What is more, as is said in the book On the Spirit and the Soul (of St. Augustine), to ascend to God means to enter into oneself. He who entering within and penetrating his inmost nature, goes beyond himself, he is truly ascending to God. So let us withdraw our hearts from the distractions of this world, and recall them to the inner joys, so that we can establish them to some degree in the light of divine contemplation. For this is the life and peace of our hearts—to be established by intent in the love of God, and to be sweetly remade by his comforting. But the reason why we are in so many ways hindered in the practical enjoyment of this matter and are unable to get into it is clearly because the human mind is so distracted by worries that it cannot bring its memory to turn within, is so clouded by its imaginations that it cannot return to itself with its understanding, and is so drawn away by its desires that it is quite unable to come back to itself by desire for inner sweetness and spiritual joy. Thus it is so prostrate among the sense objects presented to it that it cannot enter into itself as the image of God. It is therefore right and necessary for the mind to raise itself above itself and everything created by the abandonment of everything, with humble reverence and great trust, and to say within itself, He whom I seek, love, thirst for and desire from everything and more than anything is not a thing of the senses or the imagination, but is above everything that can be experienced by the senses and the intellect. St Albert the Great ‘On Cleaving to God’
The more you strip yourself of the products of the imagination and involvement in external, worldly things, and the objects of the senses, the more your soul will recover its strength and its inner senses so that it can appreciate the things which are above. So learn to withdraw from imaginations and the images of physical things, since what pleases God above everything is a mind bare of those sorts of forms and objects, for it is His delight to be with the sons of men, that is those who, at peace from such passions, seek Him with a pure and simple mind, empty themselves for Him, and cleave to Him. Otherwise, if your memory, imagination and thought are often involved with such things, you will be filled with the thought of new things or memories of old ones, or identify with other changing objects. As a result, the Holy Spirit withholds, itself from thoughts bereft of understanding. So the true lover of Jesus Christ should be so united through good will in his understanding with the Divine Will and goodness, and be so bare of all imaginations and passions that he does not even notice whether he is being mocked or loved, or something is being done to him. For a good will turns everything to good and is above everything. So if the will is good and is obedient and united to God with pure understanding, he is not hurt even if the flesh and the senses and the outer man is moved to evil, and is slow to good, or even if the inner man is slow to feel devotion, but should simply cleave to God with faith and good will in naked understanding. He is doing this if he is conscious of all his own imperfection and nothingness, recognizes his good to consist in his Creator alone, abandons himself with all his faculties… –St Albert the Great ‘On Cleaving to God’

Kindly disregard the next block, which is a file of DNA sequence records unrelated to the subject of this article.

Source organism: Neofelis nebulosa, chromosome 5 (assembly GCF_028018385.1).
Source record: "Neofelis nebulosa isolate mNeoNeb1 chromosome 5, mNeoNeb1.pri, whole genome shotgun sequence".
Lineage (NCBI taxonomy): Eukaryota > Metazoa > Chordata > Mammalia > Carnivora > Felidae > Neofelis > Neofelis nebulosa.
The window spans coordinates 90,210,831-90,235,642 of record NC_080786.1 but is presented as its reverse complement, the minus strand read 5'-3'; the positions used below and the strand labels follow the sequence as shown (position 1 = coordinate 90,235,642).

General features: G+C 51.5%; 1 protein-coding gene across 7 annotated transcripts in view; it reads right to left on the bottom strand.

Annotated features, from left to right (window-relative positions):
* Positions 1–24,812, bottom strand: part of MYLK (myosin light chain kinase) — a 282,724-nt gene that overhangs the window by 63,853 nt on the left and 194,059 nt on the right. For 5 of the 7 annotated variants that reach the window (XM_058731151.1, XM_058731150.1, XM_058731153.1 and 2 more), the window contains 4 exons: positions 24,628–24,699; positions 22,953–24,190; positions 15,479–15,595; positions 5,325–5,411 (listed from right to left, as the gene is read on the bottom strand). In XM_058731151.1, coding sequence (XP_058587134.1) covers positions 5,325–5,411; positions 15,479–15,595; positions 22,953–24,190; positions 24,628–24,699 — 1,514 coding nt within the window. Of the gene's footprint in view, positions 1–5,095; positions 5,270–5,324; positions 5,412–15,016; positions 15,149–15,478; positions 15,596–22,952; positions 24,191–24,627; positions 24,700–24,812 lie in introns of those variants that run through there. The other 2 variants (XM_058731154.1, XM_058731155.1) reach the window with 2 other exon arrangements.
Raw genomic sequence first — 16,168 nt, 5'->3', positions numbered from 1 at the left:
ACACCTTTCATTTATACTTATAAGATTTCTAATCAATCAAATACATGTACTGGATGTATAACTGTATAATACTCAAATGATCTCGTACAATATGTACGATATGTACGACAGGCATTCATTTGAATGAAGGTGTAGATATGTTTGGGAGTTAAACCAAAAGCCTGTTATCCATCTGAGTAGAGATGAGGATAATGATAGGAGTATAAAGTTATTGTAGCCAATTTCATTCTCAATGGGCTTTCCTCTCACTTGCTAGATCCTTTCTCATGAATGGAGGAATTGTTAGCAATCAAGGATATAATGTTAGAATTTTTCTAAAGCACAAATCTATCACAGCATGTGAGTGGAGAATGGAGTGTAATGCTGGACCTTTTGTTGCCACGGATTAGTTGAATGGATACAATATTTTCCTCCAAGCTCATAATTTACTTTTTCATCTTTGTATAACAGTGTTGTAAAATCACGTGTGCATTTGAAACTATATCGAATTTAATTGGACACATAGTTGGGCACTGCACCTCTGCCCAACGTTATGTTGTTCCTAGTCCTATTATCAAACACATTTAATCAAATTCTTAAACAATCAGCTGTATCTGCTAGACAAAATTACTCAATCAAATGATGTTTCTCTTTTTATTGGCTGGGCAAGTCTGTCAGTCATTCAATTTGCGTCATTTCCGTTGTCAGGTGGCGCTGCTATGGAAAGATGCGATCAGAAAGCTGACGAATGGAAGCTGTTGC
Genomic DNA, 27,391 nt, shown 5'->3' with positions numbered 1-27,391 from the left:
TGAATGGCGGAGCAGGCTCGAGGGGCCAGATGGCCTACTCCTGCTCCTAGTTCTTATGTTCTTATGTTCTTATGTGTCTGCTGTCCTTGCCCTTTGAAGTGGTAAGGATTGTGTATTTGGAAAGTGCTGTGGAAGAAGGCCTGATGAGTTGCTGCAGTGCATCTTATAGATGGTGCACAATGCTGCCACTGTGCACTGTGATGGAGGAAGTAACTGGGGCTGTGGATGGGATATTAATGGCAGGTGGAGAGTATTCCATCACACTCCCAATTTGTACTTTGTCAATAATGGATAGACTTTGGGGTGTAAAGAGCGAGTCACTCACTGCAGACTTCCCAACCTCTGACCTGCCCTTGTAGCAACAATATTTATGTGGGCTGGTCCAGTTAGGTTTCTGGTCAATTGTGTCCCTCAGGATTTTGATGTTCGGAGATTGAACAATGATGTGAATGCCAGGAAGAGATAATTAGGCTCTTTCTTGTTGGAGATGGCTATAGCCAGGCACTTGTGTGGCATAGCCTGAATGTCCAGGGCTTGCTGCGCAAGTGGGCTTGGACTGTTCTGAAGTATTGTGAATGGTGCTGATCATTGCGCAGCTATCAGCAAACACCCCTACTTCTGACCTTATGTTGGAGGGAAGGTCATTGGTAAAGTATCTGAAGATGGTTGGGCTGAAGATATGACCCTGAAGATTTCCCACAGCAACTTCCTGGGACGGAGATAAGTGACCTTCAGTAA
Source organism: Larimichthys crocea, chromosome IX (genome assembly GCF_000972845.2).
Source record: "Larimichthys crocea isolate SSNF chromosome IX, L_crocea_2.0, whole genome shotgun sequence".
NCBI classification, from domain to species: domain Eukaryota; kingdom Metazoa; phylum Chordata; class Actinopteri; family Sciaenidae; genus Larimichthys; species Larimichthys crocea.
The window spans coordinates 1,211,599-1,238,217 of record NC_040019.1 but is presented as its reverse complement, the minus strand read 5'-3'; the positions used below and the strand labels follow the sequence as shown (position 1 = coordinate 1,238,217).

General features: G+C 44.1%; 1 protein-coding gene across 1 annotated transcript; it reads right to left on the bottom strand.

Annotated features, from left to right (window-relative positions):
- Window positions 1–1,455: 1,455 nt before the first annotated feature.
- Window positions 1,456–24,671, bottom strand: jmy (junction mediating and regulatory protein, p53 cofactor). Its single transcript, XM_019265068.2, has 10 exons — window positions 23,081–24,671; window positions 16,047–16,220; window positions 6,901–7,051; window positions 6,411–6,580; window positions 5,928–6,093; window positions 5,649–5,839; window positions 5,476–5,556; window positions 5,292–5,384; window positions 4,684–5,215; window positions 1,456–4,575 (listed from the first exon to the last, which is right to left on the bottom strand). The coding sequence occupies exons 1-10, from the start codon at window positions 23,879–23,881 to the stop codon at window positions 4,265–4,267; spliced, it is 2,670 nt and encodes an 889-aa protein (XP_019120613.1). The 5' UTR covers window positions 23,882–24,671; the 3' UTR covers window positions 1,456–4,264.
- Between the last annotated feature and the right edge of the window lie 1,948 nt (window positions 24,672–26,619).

Certainly, anyone who desires and aims to arrive at and remain in such a state must needs above all have eyes and senses closed and not be inwardly involved or worried about anything, nor concerned or occupied with anything, but should completely reject all such things as irrelevant, harmful and dangerous. Then he should withdraw himself totally within himself and not pay any attention to any object entering the mind except Jesus Christ, the wounded one, alone, and so he should turn his attention with care and determination through Him into Him that is, through the man into God, through the wounds of His humanity into the inmost reality of His divinity. Here he can commit himself and all that he has, individually and as a whole, promptly, securely and without discussion, to God’s unwearying providence… –St Albert the Great ‘On Cleaving to God’
This statue of saint Albert the Great can be found in the Angelicum, the Dominican University in Rome.